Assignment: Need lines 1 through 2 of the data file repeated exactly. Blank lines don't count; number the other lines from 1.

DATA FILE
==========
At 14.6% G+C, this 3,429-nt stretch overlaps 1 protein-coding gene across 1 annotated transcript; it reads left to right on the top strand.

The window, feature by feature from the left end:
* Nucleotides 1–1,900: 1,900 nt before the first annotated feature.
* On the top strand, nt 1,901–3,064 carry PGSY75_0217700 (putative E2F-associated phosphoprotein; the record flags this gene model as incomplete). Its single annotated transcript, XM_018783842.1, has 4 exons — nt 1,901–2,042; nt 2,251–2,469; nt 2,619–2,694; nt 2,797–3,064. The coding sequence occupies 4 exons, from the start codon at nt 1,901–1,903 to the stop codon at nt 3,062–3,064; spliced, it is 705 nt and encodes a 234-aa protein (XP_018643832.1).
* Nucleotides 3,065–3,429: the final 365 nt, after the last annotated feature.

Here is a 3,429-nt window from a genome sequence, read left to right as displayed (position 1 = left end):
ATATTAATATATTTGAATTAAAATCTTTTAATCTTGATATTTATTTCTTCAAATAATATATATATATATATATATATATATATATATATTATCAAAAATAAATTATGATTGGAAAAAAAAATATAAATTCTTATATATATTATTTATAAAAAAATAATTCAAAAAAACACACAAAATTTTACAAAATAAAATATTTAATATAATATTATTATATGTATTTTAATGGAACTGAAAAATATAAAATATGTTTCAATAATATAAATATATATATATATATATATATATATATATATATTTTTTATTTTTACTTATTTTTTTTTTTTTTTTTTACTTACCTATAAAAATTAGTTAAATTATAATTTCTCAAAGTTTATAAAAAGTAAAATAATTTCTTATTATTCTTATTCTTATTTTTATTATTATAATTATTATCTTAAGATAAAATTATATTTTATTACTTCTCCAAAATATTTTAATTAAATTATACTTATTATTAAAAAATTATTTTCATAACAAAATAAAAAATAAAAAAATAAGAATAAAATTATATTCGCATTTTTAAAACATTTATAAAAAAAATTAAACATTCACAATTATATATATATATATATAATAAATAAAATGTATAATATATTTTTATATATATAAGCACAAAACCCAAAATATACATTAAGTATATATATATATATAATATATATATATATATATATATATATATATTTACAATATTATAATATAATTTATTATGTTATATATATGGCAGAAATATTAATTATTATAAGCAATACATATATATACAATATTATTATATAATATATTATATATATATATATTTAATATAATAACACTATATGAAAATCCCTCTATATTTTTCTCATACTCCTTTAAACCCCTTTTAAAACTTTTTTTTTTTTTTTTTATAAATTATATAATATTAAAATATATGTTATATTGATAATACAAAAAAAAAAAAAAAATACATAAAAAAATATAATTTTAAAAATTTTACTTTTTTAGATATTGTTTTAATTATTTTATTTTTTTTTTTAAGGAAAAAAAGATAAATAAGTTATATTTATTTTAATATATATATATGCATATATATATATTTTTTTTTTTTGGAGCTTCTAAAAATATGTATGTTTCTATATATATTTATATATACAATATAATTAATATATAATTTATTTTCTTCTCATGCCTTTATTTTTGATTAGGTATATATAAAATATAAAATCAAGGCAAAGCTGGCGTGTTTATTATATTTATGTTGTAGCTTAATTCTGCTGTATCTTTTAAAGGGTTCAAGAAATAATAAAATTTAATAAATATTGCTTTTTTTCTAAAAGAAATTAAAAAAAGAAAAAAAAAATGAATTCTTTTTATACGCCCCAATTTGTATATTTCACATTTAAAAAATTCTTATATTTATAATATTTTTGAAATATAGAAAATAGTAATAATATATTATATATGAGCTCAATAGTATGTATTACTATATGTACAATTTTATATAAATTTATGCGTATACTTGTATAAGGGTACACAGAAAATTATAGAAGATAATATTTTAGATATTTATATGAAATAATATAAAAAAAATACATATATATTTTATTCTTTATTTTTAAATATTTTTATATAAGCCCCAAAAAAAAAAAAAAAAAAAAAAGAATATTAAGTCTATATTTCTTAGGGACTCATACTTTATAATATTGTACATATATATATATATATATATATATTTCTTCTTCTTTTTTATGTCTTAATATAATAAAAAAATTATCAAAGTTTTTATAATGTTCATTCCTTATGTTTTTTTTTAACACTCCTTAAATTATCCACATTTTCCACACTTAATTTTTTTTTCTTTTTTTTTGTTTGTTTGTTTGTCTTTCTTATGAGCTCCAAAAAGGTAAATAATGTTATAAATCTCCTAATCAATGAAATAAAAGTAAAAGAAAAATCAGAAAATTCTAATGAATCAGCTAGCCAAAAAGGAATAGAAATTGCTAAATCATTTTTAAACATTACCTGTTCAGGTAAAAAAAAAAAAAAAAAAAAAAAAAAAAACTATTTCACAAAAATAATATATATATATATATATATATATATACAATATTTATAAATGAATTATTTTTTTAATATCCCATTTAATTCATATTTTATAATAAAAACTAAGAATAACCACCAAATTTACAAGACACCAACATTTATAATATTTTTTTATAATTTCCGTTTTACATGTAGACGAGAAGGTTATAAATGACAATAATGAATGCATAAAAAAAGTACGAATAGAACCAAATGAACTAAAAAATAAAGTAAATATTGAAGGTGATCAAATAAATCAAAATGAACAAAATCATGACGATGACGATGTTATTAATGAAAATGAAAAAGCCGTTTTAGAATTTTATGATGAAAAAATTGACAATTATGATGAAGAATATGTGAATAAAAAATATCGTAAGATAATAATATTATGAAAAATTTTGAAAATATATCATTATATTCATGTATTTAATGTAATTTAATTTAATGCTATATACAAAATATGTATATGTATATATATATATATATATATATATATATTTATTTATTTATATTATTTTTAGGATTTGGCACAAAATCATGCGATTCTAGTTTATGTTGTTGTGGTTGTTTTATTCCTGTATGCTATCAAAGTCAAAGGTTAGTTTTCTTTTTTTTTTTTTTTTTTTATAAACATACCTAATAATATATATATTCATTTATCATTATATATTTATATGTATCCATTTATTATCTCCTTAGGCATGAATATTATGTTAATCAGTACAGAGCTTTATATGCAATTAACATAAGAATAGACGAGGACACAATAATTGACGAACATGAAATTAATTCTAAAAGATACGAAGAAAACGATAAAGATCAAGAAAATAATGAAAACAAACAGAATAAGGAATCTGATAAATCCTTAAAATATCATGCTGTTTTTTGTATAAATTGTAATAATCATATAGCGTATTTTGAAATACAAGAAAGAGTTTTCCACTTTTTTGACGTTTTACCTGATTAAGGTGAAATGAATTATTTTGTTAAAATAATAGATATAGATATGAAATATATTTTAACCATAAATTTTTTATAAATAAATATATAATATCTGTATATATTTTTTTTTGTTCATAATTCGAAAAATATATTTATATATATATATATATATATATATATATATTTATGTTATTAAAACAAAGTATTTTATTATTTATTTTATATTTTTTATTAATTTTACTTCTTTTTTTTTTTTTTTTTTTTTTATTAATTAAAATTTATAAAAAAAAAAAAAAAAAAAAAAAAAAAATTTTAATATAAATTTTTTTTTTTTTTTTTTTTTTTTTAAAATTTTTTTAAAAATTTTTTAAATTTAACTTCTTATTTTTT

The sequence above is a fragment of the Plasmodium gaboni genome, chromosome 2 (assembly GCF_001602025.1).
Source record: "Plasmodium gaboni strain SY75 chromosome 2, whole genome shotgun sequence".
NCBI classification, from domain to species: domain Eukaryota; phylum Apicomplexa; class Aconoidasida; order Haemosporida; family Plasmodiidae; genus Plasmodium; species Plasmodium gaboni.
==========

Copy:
At 14.6% G+C, this 3,429-nt stretch overlaps 1 protein-coding gene across 1 annotated transcript; it reads left to right on the top strand.

The window, feature by feature from the left end: